Midterm worth 45%,
Take-home Final worth 55%
Don't have to buy the book. Attend lectures and it's hard not to do well.
Why do we care about ethics?
Generally, good ethics lead to good business.
Madoff - Ponzi scheme (Pyramid Scam) "147 years sentence"
- middle class
- wanted to go to upperclass
- considered working legitimately vs. going with a scam.
- saved up $60k initial sum
- went to a couple of "suckers", billy and sally who each have $100k to start with.
- (S&P 500 is about 6.5% over the past 100 years)
- on Jan 1st, invest 100k from billy and sally.
- on Dec 31st, pays out 30k each to billy and sally.
- On the next year, Madoff asks each of billy and sally to get 2 more friends
- On the next year, Madoff has 600K from 6 ppl, and only has to pay out 30k x6
- His son turned him in.
What does it mean to behave ethically?
- To gain insight from the 5 theories: (all have strengths, but all have flaws)
4. Rights based
We shall use a plural of these above, because:
1. Wisdom of multiple advisors
2. Wisdom of NOT going with your gut (instincts/intuition are usually from your earliest
upbringing - parental, religious, etc - conditioned to simply be most comfortable)
3. Minimize chance of getting in trouble 4. “Chain vs. Table”
Chain approach: start with some premise and slowly build, one chainlink at a time, to
some conclusion. However, this is a bad argumentative strategy because it's only as
strong as its weakest link. Putting all your eggs in one basket is not a good strategy.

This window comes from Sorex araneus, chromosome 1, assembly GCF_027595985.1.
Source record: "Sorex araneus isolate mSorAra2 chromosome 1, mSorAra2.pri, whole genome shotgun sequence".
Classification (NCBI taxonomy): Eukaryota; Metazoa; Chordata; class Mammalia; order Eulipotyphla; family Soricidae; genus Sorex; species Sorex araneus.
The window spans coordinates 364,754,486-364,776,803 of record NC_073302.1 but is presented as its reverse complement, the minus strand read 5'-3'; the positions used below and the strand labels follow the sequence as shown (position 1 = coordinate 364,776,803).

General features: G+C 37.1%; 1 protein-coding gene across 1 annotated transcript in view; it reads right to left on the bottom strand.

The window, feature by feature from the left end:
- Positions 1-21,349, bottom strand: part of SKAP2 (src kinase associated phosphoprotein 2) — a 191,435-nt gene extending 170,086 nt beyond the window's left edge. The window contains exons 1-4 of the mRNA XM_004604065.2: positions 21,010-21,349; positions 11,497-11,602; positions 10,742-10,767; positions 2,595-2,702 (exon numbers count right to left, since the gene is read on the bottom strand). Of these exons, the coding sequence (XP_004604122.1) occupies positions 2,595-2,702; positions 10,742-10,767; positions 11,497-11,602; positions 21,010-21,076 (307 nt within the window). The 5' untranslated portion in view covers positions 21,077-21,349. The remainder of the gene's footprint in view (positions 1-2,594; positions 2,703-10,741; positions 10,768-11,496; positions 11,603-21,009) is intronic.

Table approach: surface of the table is the conclusion, and the table's legs are the
Virtue Ethics Summary:
- Key concept is virtue defined as an "excellence of character." This tradition is all about the
development of good character over time; moral problems are character defects.
- Founding figure: ARISTOTLE (384-322 BC)
- His ethical vision: In life, we must pursue eudaimonia (i.e. our fullest development)
- "Eudaimonia" - "happiness, flourishing, human excellence"
- This is:
- Pleasure +
- Internal Goods +
- the virtues
- External Goods
- good society & parents (Aristotle said that if you were not bore into a
good family, your emotional growth would be stunted. He did not believe in
redemption. He believed that if a bad upbringing would not allow any further
- financial security
- health & safety
- friends & relationships
*Solve Moral Dilemmas by Consulting a Moral Expert
- is not natural, or automatic
- must be developed over time, with conscious & deliberate effort (like exercising a muscle)
- must become a reliable, stable part of your character
- benefits self & others
- "traits we praise in others & strive to develop in ourselves"
- are usually in a mean between extremes (e.g. courage)
- 4 cardinal virtues: courage, moderation, prudence, justice.
1. Excellent verified account of general human happiness
2. Actions comes out of character. 3. Attention to moral development, & the need for continued moral "practice"
4. Stress on social & relationship context needed for (moral) thriving not just individuals making
choices in a vacuum,
5. (Inspiringly Optimistic & Hopeful)
1. "Inspiring", or Naive, re: "perfectibility"
2. Illiberal, Oppressive Overtones re: character judgement & social context
3. Elitism & Issue of "moral Experts"
4. Too Selfish to be a Moral Code?
5. Vagueness of Virtues + Cultural Relativity (e.g. of courage)
6. Are Virtues Enough?
Duty-Based Ethics Summary “Deontology”:
- Key concept is duty / obligation / responsibility. Key differences from virtue ethics:
1) deontology separates prudence & morality, whereas virtue ethics blended them;
2) deontology focuses on judging actions; virtue ethics conce